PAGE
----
During the 1840s, when lead extraction in Weardale was at its peak, there were perhaps 1500 galloways involved in the different stages of the industry. Although not called Dales ponies at this point, they were indeed the ponies of the dales of north east England: Tynedale, Weardale, Teesdale, Allendale and also the neighbouring eastern dales of Westmorland and those of the West Riding of Yorkshire. Teasing out the differences between the Fell ponies of Cumberland and Westmorland – now Cumbria – and the Dales ponies at around the time of the establishment of the first stud book in 1898 was difficult. It was only with the establishment of a separate Dales pony stud book in 1916 – the event that is being celebrated at Killhope today – that the recognition of a particular type relating to the remote upland areas of the region came about.
1861. April 27. Died at Cleugh Head, Mary Stobbart, aged 64 years. She had for many years travelled the roads with her two horses and carts, carrying ore from the lead mines to Allen smelt mill, and lead from the mill to Haydon Bridge, and doing all the work of an ordinary cartman. When on one of her journeys to Haydon Bridge, one of her horses ran away while she sat on the limbers, from which she unfortunately fell, the cart passing over her, and she received injuries which resulted in her death shortly afterwards. – G. Dickinson, “Allendale and Whitfield”, 1884.
Galloway, Dales and Fell
It’s worth pointing out that whilst standardisation of many breeds and the establishment of stud books took place in the 19th century and early 20th, there was – and still is – room for differing types within each breed, which is necessary if breeds are to survive and flourish. Like many other famed northern breeds of horse – the Cleveland Bay comes to mind – Dales ponies were bred with a purpose and that purpose was similar in both cases – an all-round equine that was capable of taking on a range of functions from farm work to participating in social activities such as hunting and showing.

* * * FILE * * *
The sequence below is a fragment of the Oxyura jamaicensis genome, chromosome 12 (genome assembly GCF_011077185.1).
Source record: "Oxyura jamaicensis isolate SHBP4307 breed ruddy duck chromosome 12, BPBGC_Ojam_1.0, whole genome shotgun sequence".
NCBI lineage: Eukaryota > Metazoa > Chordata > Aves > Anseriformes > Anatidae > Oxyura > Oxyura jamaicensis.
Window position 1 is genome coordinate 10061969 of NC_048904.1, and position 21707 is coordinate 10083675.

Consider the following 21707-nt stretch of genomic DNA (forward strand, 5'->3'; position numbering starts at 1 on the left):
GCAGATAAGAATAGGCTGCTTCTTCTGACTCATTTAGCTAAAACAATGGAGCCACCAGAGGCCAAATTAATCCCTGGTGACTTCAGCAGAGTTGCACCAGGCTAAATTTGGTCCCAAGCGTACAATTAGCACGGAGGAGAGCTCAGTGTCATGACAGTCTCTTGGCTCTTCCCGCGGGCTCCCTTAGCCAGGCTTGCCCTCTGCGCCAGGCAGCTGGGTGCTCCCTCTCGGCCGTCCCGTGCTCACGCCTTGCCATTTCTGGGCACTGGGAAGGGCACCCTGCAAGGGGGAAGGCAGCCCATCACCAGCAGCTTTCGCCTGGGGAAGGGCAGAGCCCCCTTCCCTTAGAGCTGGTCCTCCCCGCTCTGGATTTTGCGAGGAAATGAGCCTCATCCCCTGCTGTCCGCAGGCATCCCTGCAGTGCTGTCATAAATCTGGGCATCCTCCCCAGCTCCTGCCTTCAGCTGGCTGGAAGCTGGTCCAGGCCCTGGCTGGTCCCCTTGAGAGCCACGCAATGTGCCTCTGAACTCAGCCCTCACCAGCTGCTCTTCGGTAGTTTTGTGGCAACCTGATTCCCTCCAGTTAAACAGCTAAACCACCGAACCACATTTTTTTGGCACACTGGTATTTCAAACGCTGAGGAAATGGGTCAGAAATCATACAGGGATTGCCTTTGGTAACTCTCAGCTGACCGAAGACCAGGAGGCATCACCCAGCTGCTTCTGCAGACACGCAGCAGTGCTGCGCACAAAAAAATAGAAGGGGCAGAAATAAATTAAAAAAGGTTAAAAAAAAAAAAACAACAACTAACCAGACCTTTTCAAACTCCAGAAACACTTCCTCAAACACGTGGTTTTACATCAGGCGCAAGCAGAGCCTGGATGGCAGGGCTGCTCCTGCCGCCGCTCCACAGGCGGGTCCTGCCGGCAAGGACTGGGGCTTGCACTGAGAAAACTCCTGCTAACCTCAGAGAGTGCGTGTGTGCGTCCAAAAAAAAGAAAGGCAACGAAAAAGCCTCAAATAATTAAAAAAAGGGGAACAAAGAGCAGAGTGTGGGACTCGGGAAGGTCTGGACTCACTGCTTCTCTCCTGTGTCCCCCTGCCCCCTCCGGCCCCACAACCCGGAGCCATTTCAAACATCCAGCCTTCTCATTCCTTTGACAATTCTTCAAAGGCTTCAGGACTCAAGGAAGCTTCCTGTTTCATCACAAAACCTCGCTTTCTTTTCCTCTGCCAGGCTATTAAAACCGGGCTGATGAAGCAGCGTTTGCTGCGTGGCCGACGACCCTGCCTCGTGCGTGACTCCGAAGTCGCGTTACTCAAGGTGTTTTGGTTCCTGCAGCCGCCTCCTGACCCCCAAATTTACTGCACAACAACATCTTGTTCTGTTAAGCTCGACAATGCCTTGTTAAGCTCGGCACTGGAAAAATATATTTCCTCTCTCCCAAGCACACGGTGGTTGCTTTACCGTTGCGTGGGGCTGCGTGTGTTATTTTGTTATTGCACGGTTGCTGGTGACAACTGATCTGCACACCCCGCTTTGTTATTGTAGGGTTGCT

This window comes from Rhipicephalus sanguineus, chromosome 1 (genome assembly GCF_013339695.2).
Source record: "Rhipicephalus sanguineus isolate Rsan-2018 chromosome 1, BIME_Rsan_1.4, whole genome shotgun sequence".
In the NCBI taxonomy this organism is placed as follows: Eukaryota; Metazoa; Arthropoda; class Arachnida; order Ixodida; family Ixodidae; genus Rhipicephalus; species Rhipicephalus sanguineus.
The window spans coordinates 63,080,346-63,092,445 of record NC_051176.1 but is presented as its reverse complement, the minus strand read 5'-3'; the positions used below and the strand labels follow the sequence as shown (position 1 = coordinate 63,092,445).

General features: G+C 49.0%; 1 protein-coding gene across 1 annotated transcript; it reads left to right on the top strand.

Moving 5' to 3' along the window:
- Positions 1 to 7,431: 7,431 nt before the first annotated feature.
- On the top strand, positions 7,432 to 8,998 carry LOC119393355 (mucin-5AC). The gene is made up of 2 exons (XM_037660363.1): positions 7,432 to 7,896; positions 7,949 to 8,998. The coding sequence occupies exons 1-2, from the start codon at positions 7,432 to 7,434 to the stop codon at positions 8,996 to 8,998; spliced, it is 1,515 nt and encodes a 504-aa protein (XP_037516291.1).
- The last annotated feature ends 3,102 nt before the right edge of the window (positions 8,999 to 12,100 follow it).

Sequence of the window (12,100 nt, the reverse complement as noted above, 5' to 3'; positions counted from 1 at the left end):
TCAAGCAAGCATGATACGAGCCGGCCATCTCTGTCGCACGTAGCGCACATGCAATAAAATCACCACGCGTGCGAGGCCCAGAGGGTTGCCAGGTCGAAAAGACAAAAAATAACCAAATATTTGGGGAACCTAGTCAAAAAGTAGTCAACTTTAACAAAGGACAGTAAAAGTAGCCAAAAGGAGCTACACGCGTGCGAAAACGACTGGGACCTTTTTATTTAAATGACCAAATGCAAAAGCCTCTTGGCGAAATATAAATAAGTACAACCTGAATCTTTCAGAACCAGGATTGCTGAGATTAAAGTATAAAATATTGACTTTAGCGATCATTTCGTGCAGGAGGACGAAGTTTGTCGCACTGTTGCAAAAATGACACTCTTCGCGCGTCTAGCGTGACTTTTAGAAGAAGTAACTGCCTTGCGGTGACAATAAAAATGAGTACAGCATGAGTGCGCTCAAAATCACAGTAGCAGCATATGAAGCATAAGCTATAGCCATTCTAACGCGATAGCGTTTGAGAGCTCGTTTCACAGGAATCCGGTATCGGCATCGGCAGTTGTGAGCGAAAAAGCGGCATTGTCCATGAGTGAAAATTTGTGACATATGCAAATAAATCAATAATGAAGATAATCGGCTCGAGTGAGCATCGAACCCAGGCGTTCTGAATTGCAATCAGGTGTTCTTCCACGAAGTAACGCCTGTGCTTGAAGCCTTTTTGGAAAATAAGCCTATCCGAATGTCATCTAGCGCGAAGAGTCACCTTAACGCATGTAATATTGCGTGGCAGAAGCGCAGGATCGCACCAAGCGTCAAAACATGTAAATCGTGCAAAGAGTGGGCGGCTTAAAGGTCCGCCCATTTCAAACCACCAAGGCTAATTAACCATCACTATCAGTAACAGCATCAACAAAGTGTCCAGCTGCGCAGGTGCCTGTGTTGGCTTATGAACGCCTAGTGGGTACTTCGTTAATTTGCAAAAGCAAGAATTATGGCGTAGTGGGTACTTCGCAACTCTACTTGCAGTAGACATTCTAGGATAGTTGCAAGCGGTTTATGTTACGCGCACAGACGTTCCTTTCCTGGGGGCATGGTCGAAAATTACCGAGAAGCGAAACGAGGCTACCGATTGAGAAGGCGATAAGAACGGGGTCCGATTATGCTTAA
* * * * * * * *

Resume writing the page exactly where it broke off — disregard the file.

The Dales pony’s only rival in the mid-twentieth century was the little grey Ferguson tractor, but that was sufficient: by the 1950s Dales ponies were in serious decline. Extinction was prevented by the rise of leisure riding from the 1960s onwards. Today the breed is doing better, but is still a vastly underrated northern British achievement that is now mostly kept by a relatively small number of aficionados. A shame; because as well as being hardy and easy to keep, both Fell and Dales are so charismatic and human-focussed, intelligent and versatile, that those who share their lives with them know their value is above rubies. The legacy of the Galloway horse ancestry of both is recognised in the terms “Dales galloway” and “Fell galloway” which are current. In addition, the eye-catching Dales trot is inherited from the famed roadsters and trotters of the 19th century.
“There was John Jackson who lived at Sparty Lea, and kept sometimes eight and sometimes ten ponies, and a mule which he called his “his devil” as it was hard to lead; but Jackson being a low, thick, and exceedingly strong man, used to hold the mule by main force while he threw the two bags of ore on to its back. When the weather was fair, Betty, his wife, had to go with him to catch the ponies while he was loading them. I have often seen her riding on the back of those ponies with a man’s weather-beat hat on her head. Jackson was not satisfied with his day’s work with the galloways, but went to pump water in the mines at night; and it has always been a saying that nobody beat the world with hard work in Allendale but Jackson.” B. Irwin, “Notes on Allendale”, 1880.
The contribution of these ponies to industrialisation and the economy should not be underestimated and must not be forgotten. Thanks to Killhope Mining Museum and the Dales Pony Society for a memorable and enlightening day. For further information on Killhope, visit http://www.killhope.org.uk/ and for information on Dales ponies, http://www.dalespony.org/
All text and images copyright Miriam A Bibby 2016